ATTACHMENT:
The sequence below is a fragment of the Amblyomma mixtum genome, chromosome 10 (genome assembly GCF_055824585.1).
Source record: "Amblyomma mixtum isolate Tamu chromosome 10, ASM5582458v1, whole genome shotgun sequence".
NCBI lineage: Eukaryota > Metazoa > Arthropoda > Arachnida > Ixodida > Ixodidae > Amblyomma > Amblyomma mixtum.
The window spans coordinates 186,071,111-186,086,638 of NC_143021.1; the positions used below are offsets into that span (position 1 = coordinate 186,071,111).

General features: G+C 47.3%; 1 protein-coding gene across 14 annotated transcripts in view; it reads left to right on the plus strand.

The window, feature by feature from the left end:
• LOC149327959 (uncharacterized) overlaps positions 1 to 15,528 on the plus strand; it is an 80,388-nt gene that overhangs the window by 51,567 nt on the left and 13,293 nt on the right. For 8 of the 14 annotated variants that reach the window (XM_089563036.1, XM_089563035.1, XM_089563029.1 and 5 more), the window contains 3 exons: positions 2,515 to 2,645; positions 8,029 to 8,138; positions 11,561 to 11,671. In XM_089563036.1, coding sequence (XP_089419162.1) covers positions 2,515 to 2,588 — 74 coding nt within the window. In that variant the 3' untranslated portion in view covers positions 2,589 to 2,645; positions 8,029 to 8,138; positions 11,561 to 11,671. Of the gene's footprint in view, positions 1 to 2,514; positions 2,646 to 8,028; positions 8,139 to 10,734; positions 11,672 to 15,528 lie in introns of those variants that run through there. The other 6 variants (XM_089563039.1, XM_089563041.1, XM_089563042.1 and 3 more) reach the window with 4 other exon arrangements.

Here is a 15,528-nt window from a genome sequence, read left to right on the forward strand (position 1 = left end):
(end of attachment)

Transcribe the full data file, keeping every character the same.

The sequence below is a fragment of the Amblyomma mixtum genome, chromosome 10 (genome assembly GCF_055824585.1).
Source record: "Amblyomma mixtum isolate Tamu chromosome 10, ASM5582458v1, whole genome shotgun sequence".
NCBI lineage: Eukaryota > Metazoa > Arthropoda > Arachnida > Ixodida > Ixodidae > Amblyomma > Amblyomma mixtum.
The window spans coordinates 186,071,111-186,086,638 of NC_143021.1; the positions used below are offsets into that span (position 1 = coordinate 186,071,111).

General features: G+C 47.3%; 1 protein-coding gene across 14 annotated transcripts in view; it reads left to right on the plus strand.

The window, feature by feature from the left end:
• LOC149327959 (uncharacterized) overlaps positions 1 to 15,528 on the plus strand; it is an 80,388-nt gene that overhangs the window by 51,567 nt on the left and 13,293 nt on the right. For 8 of the 14 annotated variants that reach the window (XM_089563036.1, XM_089563035.1, XM_089563029.1 and 5 more), the window contains 3 exons: positions 2,515 to 2,645; positions 8,029 to 8,138; positions 11,561 to 11,671. In XM_089563036.1, coding sequence (XP_089419162.1) covers positions 2,515 to 2,588 — 74 coding nt within the window. In that variant the 3' untranslated portion in view covers positions 2,589 to 2,645; positions 8,029 to 8,138; positions 11,561 to 11,671. Of the gene's footprint in view, positions 1 to 2,514; positions 2,646 to 8,028; positions 8,139 to 10,734; positions 11,672 to 15,528 lie in introns of those variants that run through there. The other 6 variants (XM_089563039.1, XM_089563041.1, XM_089563042.1 and 3 more) reach the window with 4 other exon arrangements.

Here is a 15,528-nt window from a genome sequence, read left to right on the forward strand (position 1 = left end):